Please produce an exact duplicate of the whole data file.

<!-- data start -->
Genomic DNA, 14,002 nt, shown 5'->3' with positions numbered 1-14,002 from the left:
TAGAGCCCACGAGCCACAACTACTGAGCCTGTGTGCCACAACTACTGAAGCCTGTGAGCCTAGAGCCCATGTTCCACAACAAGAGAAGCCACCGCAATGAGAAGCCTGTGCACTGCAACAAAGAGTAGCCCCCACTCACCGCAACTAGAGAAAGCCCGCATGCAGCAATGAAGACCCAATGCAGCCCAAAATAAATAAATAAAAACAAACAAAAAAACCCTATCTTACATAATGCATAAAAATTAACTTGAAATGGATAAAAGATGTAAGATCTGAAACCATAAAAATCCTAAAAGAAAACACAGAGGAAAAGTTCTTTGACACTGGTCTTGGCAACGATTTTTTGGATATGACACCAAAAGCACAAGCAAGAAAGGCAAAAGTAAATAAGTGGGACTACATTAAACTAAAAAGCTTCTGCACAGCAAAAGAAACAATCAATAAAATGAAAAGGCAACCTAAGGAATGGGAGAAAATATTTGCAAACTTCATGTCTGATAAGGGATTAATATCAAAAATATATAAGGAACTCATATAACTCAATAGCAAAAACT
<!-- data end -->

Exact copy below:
Genomic DNA, 14,002 nt, shown 5'->3' with positions numbered 1-14,002 from the left:
TAGAGCCCACGAGCCACAACTACTGAGCCTGTGTGCCACAACTACTGAAGCCTGTGAGCCTAGAGCCCATGTTCCACAACAAGAGAAGCCACCGCAATGAGAAGCCTGTGCACTGCAACAAAGAGTAGCCCCCACTCACCGCAACTAGAGAAAGCCCGCATGCAGCAATGAAGACCCAATGCAGCCCAAAATAAATAAATAAAAACAAACAAAAAAACCCTATCTTACATAATGCATAAAAATTAACTTGAAATGGATAAAAGATGTAAGATCTGAAACCATAAAAATCCTAAAAGAAAACACAGAGGAAAAGTTCTTTGACACTGGTCTTGGCAACGATTTTTTGGATATGACACCAAAAGCACAAGCAAGAAAGGCAAAAGTAAATAAGTGGGACTACATTAAACTAAAAAGCTTCTGCACAGCAAAAGAAACAATCAATAAAATGAAAAGGCAACCTAAGGAATGGGAGAAAATATTTGCAAACTTCATGTCTGATAAGGGATTAATATCAAAAATATATAAGGAACTCATATAACTCAATAGCAAAAACT